A workplace ban on the sale of sugar-sweetened beverages led to a 48.5% average reduction in their consumption and significantly less belly fat among 202 participants in a study by researchers at the University of California, San Francisco (UCSF).
Salt helps proteins move on down the road
Rice chemists match models and experiments to see how salt modifies surface interactions in chromatography used to separate valuable drug proteins.
Mathematics reveals new insights into Marangoni flows
In a new study published in EPJ E, Thomas Bickel at the University of Bordeaux has discovered new mathematical laws governing the properties of Marangoni flows.
Signaling waves determine embryonic fates
Embryonic stem cells begin to self-organize when they sense interacting waves of molecular signals that help them start -- and stop -- differentiating into patterns.
Smartphone data can help surgeons understand a patient's recovery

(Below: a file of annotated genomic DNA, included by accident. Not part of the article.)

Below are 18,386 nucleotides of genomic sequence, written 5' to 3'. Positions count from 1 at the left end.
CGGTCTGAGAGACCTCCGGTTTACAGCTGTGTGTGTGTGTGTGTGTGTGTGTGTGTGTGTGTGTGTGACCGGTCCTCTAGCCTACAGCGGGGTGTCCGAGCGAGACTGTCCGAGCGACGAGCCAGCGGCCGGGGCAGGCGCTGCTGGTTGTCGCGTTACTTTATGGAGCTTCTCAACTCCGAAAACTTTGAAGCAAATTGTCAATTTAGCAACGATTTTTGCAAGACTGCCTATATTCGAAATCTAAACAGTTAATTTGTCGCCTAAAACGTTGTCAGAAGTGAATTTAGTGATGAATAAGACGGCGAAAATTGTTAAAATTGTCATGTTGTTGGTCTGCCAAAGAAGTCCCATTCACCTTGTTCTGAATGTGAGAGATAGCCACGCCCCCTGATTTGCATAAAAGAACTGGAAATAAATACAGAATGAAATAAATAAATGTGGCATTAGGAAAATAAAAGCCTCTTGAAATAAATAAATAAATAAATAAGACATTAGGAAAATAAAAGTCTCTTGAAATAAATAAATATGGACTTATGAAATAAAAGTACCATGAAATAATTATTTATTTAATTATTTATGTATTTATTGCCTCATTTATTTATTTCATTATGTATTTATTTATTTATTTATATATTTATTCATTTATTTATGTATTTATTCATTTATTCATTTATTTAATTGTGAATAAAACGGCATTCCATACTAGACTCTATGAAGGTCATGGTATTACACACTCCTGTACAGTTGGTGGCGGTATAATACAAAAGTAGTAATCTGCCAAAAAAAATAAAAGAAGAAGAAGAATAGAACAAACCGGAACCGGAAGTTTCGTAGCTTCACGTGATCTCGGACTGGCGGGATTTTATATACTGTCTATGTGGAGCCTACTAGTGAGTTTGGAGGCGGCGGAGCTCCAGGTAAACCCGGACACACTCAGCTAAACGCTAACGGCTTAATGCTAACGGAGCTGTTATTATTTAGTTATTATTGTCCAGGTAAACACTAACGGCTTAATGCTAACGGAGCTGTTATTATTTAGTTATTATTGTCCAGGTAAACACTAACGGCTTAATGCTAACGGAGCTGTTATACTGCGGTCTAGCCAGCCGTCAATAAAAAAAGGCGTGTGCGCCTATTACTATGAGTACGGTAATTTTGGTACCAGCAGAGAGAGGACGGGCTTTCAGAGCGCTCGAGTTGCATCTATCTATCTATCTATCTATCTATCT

Surgeons report that they can describe the impact of certain postoperative events in their patients by capturing passively collected accelerometer data from a patient's smartphone.
Enabling autonomous vehicles to see around corners
To improve the safety of autonomous systems, MIT engineers have developed a system that can sense tiny changes in shadows on the ground to determine if there's a moving object coming around the corner.
Evidence of humans, not 'bots,' key to uncovering disinformation campaigns
Political disinformation campaigns are often hard to detect, but a new study pulls back the curtain on one type called 'astroturfing.' The study suggests the key to uncovering such campaigns lies not in finding automated 'bots' but in specific traces of human coordination and behavior.